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During a lecture, my lecturer writes that:

For polarisation along $x$ then $\vec E =E_0 e^{i\left(kz-\omega t\right)}\hat i$

For polarisation along $y$ then $\vec E =E_0 e^{i\left(kz-\omega t\right)}\hat j$

But then straight after he says something like "for the x polarised wave, the direction of the B-field is in the positive y-direction; and for the y polarised wave, the direction of the B-field is in the negative x-direction".

Now, I read this post from this site very carefully. For both cases above, the waves propagate in the positive z-direction. So for the x-polarised wave, using the right hand rule, the wavenumber $k$, is in the direction of my right index finger. The E-field is in the direction of my right middle finger, the only way to get my right middle finger in the positive x-direction is to rotate my right thumb so it points downward (direction of B-field). This means that by my logic the direction of the B-field is in the negative y-direction. For the y-polarised wave, I agree that the direction of the B-field is in the negative x-direction.

Who is right about the direction of the B-field in $\vec E =E_0 e^{i\left(kz-\omega t\right)}\hat i$?

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From the Maxwell equations we can derive the following: \begin{align} \vec k\times \vec E=\omega \vec B. \end{align} Assuming we have set our x-axis pointing up, z-axis pointing right, y-axis pointing out of the screen to us and assuming $\vec{k}=k\cdot \hat{z}$, the directions of your professor are correct. For your first statement, the y-axis would have to be pointing away from us into the screen, which would make the second statement (where you agree with your professor) incorrect. So for your statements, there is no possible arrangement of the axes! I always use this Trick: For $a\times b=c$: Point your flat Hand towards a, then curve your 4 Fingers towards b. The direction of c will be your Thumb when pointing out. I hope this helps. Rodrigo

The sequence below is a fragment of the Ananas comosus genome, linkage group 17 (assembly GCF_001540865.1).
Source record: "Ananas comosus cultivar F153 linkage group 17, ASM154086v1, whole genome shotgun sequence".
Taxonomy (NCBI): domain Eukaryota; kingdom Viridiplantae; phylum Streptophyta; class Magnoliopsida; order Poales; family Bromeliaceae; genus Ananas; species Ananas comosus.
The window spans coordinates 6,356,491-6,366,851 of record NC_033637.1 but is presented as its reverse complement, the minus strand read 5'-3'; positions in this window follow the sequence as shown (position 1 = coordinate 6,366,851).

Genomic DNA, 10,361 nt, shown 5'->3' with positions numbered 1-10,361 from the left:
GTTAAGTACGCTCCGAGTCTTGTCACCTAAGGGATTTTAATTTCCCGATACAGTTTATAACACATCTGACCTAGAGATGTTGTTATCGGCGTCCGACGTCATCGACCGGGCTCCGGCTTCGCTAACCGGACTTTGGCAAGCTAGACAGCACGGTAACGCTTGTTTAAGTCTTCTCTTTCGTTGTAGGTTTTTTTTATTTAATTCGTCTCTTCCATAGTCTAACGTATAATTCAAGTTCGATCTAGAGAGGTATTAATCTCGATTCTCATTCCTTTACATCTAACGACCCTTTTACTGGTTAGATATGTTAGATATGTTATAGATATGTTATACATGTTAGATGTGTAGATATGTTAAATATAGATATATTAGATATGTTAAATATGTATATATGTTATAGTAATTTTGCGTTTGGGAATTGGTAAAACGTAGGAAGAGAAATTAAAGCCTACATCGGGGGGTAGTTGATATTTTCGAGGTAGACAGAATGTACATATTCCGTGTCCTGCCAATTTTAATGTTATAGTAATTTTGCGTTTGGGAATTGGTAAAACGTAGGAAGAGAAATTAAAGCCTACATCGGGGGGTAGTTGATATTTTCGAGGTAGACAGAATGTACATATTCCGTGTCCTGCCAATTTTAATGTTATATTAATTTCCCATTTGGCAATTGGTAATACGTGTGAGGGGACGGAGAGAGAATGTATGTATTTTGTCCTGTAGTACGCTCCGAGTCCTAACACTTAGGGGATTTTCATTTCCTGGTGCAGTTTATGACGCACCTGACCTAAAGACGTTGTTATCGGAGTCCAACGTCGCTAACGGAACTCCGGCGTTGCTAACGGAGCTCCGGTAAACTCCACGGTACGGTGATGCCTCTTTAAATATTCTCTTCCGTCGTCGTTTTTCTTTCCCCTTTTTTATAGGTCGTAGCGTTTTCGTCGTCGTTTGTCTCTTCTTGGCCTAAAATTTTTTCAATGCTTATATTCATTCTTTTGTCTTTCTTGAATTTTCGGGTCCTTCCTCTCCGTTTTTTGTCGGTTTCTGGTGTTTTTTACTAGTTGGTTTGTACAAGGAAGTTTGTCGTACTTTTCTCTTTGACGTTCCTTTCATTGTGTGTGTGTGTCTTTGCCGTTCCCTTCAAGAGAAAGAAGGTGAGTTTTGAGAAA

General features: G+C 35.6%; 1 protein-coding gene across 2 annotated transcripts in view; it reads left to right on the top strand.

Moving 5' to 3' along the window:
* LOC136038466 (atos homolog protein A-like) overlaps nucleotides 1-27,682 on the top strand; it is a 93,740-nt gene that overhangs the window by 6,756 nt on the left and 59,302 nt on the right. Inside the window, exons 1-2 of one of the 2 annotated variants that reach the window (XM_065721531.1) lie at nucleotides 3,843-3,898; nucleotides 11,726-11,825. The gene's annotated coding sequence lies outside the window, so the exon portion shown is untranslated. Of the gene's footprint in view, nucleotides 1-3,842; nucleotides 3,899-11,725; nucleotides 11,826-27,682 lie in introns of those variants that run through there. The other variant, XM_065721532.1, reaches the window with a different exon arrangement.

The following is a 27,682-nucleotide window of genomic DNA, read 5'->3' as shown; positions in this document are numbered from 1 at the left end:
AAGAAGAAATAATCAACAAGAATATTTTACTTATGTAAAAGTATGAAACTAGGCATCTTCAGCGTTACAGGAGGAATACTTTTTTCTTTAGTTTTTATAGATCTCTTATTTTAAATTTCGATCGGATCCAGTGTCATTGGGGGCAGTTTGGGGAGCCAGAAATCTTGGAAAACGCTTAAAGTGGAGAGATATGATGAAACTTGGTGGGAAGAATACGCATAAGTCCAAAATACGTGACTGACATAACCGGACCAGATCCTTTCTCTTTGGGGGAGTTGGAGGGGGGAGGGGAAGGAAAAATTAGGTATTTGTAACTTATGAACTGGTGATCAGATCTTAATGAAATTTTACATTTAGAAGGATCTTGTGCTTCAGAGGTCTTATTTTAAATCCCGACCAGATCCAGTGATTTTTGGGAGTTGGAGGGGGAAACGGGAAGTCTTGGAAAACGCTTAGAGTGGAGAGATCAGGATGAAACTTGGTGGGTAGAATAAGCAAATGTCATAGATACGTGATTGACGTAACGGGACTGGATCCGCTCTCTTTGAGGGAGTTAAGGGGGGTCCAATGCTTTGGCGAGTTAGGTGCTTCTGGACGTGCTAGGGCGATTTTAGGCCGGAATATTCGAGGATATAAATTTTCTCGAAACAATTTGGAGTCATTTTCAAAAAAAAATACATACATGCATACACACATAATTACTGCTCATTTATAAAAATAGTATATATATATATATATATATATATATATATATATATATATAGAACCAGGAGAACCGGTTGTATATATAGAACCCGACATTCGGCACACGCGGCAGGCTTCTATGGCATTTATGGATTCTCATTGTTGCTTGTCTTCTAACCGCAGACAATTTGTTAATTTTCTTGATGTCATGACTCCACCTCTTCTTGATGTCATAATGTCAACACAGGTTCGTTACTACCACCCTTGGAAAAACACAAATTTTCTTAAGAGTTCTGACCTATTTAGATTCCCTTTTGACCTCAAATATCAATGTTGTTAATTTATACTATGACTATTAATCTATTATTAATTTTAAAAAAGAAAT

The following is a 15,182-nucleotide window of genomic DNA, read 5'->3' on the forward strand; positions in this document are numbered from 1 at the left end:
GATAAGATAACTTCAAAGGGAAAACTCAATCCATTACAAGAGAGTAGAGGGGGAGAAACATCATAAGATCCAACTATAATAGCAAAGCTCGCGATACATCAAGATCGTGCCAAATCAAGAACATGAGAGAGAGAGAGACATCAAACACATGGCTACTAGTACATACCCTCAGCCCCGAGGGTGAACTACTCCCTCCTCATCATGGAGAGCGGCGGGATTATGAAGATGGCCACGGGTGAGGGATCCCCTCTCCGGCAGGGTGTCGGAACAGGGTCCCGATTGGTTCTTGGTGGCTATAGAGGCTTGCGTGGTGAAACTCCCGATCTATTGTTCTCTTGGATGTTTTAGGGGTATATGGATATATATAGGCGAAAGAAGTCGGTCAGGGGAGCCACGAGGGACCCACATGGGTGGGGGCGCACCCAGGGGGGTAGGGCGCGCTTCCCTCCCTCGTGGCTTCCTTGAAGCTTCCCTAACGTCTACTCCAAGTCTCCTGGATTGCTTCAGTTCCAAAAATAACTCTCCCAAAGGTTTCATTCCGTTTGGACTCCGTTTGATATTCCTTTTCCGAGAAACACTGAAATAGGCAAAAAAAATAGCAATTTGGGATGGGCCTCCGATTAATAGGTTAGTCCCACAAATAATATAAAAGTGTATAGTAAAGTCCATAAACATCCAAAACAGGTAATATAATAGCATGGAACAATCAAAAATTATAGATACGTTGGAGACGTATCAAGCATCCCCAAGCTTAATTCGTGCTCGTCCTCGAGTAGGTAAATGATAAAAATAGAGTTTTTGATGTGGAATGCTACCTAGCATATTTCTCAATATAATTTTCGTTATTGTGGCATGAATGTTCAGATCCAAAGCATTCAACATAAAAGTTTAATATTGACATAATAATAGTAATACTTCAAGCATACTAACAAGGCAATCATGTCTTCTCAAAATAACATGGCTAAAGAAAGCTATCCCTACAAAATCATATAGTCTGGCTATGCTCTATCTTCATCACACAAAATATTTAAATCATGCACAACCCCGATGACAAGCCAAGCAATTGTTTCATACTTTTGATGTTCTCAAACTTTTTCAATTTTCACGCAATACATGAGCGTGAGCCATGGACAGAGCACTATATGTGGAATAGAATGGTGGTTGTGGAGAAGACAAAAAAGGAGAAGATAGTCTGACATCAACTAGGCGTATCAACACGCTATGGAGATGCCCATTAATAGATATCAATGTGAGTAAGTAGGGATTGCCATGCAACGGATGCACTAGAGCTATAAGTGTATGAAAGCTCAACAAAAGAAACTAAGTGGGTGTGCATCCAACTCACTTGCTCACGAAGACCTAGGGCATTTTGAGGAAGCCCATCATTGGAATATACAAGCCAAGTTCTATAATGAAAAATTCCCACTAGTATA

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  • $\begingroup$ Many thanks for your answer, the reason I got this wrong is because I have been misled by the answer given to this question where the user states that $\textbf{C} = \textbf{B} \times \textbf{A}$ and then goes on to claim that there are 'different conventions'. I really hope there isn't different conventions, else no-one will agree on the direction of the cross product. $\endgroup$ Dec 14, 2020 at 0:50
  • $\begingroup$ I voted up your answer but my rep is too low for it to count, sorry. $\endgroup$ Dec 14, 2020 at 0:51
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    $\begingroup$ @SiriusBlack That's a typo. You can see from the rest of the user's explanations on that question that $\mathbf{C}=\mathbf{A}\times\mathbf{B}$ but they must have messed up the order when they typed that one line out. The different conventions refers to different mnemonics for remembering the direction of the cross product, like the right-hand rule and the Fleming left-hand rule, which are essentially the same thing. The important convention to remember is x cross y = z. $\endgroup$
    – DanDan面
    Dec 14, 2020 at 10:05

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